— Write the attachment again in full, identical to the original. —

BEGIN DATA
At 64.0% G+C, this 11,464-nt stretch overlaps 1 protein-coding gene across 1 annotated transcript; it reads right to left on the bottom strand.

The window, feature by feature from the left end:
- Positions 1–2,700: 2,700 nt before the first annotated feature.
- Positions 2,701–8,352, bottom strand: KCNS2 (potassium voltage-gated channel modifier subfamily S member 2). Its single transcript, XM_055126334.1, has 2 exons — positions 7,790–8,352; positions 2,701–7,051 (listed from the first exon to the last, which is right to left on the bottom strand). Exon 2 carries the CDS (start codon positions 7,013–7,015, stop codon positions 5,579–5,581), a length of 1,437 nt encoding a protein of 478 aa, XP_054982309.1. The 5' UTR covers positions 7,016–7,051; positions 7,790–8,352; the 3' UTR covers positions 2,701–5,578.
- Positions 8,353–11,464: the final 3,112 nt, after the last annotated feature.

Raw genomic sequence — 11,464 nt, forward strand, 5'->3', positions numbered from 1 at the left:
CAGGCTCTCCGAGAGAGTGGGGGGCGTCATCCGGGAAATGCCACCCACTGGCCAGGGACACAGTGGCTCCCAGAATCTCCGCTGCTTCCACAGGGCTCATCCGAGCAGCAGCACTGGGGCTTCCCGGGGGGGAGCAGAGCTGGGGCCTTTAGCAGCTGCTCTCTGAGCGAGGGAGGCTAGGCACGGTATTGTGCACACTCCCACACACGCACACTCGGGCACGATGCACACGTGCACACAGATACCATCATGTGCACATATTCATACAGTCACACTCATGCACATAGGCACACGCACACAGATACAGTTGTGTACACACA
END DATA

At 64.0% G+C, this 11,464-nt stretch overlaps 1 protein-coding gene across 1 annotated transcript; it reads right to left on the bottom strand.

The window, feature by feature from the left end:
- Positions 1–2,700: 2,700 nt before the first annotated feature.
- Positions 2,701–8,352, bottom strand: KCNS2 (potassium voltage-gated channel modifier subfamily S member 2). Its single transcript, XM_055126334.1, has 2 exons — positions 7,790–8,352; positions 2,701–7,051 (listed from the first exon to the last, which is right to left on the bottom strand). Exon 2 carries the CDS (start codon positions 7,013–7,015, stop codon positions 5,579–5,581), a length of 1,437 nt encoding a protein of 478 aa, XP_054982309.1. The 5' UTR covers positions 7,016–7,051; positions 7,790–8,352; the 3' UTR covers positions 2,701–5,578.
- Positions 8,353–11,464: the final 3,112 nt, after the last annotated feature.

Raw genomic sequence — 11,464 nt, forward strand, 5'->3', positions numbered from 1 at the left:
CAGGCTCTCCGAGAGAGTGGGGGGCGTCATCCGGGAAATGCCACCCACTGGCCAGGGACACAGTGGCTCCCAGAATCTCCGCTGCTTCCACAGGGCTCATCCGAGCAGCAGCACTGGGGCTTCCCGGGGGGGAGCAGAGCTGGGGCCTTTAGCAGCTGCTCTCTGAGCGAGGGAGGCTAGGCACGGTATTGTGCACACTCCCACACACGCACACTCGGGCACGATGCACACGTGCACACAGATACCATCATGTGCACATATTCATACAGTCACACTCATGCACATAGGCACACGCACACAGATACAGTTGTGTACACACA